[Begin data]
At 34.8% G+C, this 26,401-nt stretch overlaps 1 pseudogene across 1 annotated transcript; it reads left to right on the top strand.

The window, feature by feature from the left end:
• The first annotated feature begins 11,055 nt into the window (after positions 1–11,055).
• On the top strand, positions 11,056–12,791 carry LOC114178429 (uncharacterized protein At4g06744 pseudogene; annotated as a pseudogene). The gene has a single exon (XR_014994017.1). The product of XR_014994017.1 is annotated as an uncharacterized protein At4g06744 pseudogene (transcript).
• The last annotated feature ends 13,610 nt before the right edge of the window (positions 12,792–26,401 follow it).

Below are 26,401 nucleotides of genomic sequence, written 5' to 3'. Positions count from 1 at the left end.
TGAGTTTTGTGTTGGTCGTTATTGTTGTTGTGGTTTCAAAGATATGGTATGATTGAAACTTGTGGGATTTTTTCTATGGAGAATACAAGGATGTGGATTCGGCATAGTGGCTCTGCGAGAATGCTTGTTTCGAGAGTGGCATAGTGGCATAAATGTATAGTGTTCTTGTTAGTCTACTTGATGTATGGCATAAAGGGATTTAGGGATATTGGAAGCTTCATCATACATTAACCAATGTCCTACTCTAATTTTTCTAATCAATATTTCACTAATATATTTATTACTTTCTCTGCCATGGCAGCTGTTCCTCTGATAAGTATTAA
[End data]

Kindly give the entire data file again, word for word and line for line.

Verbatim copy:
At 34.8% G+C, this 26,401-nt stretch overlaps 1 pseudogene across 1 annotated transcript; it reads left to right on the top strand.

The window, feature by feature from the left end:
• The first annotated feature begins 11,055 nt into the window (after positions 1–11,055).
• On the top strand, positions 11,056–12,791 carry LOC114178429 (uncharacterized protein At4g06744 pseudogene; annotated as a pseudogene). The gene has a single exon (XR_014994017.1). The product of XR_014994017.1 is annotated as an uncharacterized protein At4g06744 pseudogene (transcript).
• The last annotated feature ends 13,610 nt before the right edge of the window (positions 12,792–26,401 follow it).

Below are 26,401 nucleotides of genomic sequence, written 5' to 3'. Positions count from 1 at the left end.
TGAGTTTTGTGTTGGTCGTTATTGTTGTTGTGGTTTCAAAGATATGGTATGATTGAAACTTGTGGGATTTTTTCTATGGAGAATACAAGGATGTGGATTCGGCATAGTGGCTCTGCGAGAATGCTTGTTTCGAGAGTGGCATAGTGGCATAAATGTATAGTGTTCTTGTTAGTCTACTTGATGTATGGCATAAAGGGATTTAGGGATATTGGAAGCTTCATCATACATTAACCAATGTCCTACTCTAATTTTTCTAATCAATATTTCACTAATATATTTATTACTTTCTCTGCCATGGCAGCTGTTCCTCTGATAAGTATTAA